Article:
Jeg kan hjælpe med
- Være aktiv i studenterorganisationer
- Arbejde ved siden af studierne
- Tidsforbrug og arbejdsbelastning
- Det faglige indhold i uddannelsen
I will be honest with you: to this day, I am not quite sure why I chose SOC. Before I started researching educations, my prerequisites were these:
- It had to be in either Copenhagen or Aarhus (bye SDU, RUC and AAU)
- NO NATURAL SCIENCE (bye DTU)
- It had to be broad (I had no idea what I wanted (and sometimes still don’t))
- It had to be in English
- I had to be able to go abroad for some of the time
- It had to be something I could get a job out of
With this in mind, I did some research and was completely overwhelmed by all the possibilities. However, I quickly got my eyes on CBS – it had it all. So far so good. Now which programme? Well, I had already narrowed it down by saying “broad”, which meant one of the combined degrees and “In English” so it had to be well – In English. Then I was down to very few – hooray! To the day I actually applied I was still considering both SOC and IBP. And I think it actually came down to the GPA. I would have been able to get into both, but everyone knows the IB stereotype so I thought “ya know what, I really loved sociology in social science class. Let’s just roll with it”. And I did. And I’m very pleased with my choice.
The way I see it, SOC is very special. It takes all the good aspects of the other programmes and combines them. In the beginning, it can be quite hard to see why you’re being taught business accounting and hardcore social theory at the same time, but once you get to the end of the semester, some sort of connection will (hopefully) have formed in your brain. And that is what I really love about SOC; we take the perfect mixture between totally abstract and strange sociological theories and the more tangible business administration and actually combine them to make sense together. That sort of level of reflection and abstraction is something that makes SOC very unique and also in that way very valuable in the labour market.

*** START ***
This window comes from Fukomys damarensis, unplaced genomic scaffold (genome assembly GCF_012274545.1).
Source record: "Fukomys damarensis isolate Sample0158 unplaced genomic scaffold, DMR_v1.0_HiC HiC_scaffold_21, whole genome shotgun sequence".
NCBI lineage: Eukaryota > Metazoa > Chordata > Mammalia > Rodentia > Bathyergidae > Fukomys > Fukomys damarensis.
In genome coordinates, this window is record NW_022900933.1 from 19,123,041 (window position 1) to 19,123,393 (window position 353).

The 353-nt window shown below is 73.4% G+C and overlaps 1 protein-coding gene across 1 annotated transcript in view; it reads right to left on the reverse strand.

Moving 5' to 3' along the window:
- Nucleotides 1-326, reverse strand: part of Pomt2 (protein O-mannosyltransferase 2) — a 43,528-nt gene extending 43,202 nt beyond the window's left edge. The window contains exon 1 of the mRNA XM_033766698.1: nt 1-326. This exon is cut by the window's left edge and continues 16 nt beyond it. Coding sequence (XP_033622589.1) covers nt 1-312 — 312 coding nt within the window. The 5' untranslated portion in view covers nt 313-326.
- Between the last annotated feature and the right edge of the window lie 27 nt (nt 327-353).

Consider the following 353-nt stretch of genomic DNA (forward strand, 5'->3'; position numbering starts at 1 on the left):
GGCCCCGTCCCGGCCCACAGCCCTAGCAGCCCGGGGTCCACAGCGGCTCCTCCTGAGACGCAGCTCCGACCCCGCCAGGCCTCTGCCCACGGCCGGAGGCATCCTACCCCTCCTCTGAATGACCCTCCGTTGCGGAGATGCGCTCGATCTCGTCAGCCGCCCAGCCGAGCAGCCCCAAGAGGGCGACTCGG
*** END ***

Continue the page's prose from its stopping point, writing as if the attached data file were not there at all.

Additionally, since we are such a small programme, there is still that high school feel about going to class. You know pretty much everyone, everyone helps each other as much as they can and no one is afraid of asking questions and participating in class.
The hardest thing for me to overcome when I started at CBS was probably having to rely on other people to understand the entire curriculum. If you manage to do this singlehandedly, I applaud you. However, I was extremely lucky to sneak my way into an amazing study group, which is a thing that can really make or break your experience of SOC.
Another big change from high school is that we have approximately 10-12 actual teaching hours every week. This leaves a lot of free time, which easily can be spent in Nexus or hanging out with friends, but is actually meant to be spent reading. It can be an advantage to have this much free time though, as it makes the possibility for finding a student job or getting involved with student organisations much bigger.
Before you start: Do your research. And go with your gut. It is SO hard finding the right thing to study, so sometimes it’s just about taking that leap of faith and trusting your instincts.
While you’re studying here: Don’t take on more than you can handle! A lot of students struggle with balancing everything and in the end, it’s better to be happy and relaxed with 9 things on your CV than being stressed and having 10.
When you’re done: I will get back to you with this piece of advice in 2 years ;)